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Any time a "new perspective" on some biblical doctrine arises, red flags should go off warning Christians of possible danger. In many cases such "new" ideas, teachings, or perspectives are not new ...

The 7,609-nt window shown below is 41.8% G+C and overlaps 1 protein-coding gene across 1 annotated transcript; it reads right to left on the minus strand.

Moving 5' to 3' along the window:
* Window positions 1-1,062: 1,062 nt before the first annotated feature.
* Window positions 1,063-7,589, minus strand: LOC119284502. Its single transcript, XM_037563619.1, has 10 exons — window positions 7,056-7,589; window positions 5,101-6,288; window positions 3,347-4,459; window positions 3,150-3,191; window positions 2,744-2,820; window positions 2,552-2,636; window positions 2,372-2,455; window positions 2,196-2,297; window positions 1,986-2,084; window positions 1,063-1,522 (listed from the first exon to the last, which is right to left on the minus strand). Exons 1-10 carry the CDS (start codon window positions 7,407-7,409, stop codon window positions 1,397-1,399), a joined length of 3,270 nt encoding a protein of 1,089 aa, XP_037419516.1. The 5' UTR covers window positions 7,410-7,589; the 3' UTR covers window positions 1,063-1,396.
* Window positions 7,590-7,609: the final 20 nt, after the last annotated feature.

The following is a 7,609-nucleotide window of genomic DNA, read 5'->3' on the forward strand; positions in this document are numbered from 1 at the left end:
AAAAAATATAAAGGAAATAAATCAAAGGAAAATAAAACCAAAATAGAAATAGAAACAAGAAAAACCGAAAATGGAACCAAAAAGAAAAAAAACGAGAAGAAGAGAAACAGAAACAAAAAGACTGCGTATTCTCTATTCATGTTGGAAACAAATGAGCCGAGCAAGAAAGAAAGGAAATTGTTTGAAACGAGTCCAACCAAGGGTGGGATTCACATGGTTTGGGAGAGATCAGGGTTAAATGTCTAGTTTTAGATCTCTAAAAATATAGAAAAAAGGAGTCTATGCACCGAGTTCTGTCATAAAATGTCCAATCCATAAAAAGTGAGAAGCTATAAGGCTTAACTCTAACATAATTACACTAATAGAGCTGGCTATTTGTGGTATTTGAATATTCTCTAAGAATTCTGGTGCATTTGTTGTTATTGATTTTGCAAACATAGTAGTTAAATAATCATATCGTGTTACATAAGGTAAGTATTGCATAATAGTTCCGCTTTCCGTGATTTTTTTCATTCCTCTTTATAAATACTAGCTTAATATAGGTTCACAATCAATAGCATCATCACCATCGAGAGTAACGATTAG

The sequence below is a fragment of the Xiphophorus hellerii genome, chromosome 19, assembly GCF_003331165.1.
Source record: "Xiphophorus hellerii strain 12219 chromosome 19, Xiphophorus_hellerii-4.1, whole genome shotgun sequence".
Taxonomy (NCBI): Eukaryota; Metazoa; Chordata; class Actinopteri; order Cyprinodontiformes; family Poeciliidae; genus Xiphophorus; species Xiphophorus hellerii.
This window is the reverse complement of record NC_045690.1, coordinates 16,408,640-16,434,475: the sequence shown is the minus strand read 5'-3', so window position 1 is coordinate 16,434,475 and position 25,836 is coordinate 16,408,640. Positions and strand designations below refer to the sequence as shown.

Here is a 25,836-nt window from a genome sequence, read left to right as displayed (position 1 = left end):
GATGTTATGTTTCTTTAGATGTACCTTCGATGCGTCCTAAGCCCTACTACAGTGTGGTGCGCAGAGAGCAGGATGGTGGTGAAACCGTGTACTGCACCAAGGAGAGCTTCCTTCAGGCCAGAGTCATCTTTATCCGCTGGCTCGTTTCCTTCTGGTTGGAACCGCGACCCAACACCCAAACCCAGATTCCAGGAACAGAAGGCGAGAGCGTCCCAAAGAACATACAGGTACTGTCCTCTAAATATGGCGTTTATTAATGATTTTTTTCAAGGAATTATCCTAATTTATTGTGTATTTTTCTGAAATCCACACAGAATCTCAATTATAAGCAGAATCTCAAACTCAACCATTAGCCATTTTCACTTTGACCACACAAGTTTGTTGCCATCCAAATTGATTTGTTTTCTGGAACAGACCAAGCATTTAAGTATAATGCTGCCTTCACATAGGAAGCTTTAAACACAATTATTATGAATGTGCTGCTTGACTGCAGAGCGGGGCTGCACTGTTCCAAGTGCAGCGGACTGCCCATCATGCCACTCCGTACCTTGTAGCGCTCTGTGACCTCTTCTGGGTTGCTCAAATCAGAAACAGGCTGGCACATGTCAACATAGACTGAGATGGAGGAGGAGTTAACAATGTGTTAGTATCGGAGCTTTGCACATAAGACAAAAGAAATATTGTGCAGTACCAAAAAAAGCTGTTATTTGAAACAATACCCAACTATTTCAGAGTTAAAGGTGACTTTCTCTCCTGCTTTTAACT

How many times did Jesus start to say something and began with "be ye not deceived". A lot of 21 century theologians are really turning away from the gospel, the teachings of Christ through the Apostle Paul which are crystal clear. Many modern "thinkers" say that the Gospel is too simple to be in line with the Creator of the universe, given how complicated the laws of Thermodynamics are. I'm thinking they think they know more than God, they're all puffed up with pride in figuring out all the laws of physics and the complexity of mathematics. In my opinion, God made His word simple for the simple reason. Occam's razor. This is a scientific principle that all things being equal, the simplest solution is usually the correct one. God's beautiful plan for salvation is so simple that even the simplest, the people not gifted with intelligence, the skeptics, no matter how small and simple we may appear to be, or for the arrogants who think that some are beyond hope, the drug addict, the alcoholic, the murderers, the revilers, all of us have the easy to understand and comply with, free gift of salvation. It's just so wonderfully simple. It is literally God's plan for all, big and small, great and weak. Read the Bible, get to know God and Jesus, and come willingly and accept Their gift of eternal life. So Simple and joyful, and hey as today's bonus, it even WILL last forever. It is not God's will that ANY should perish.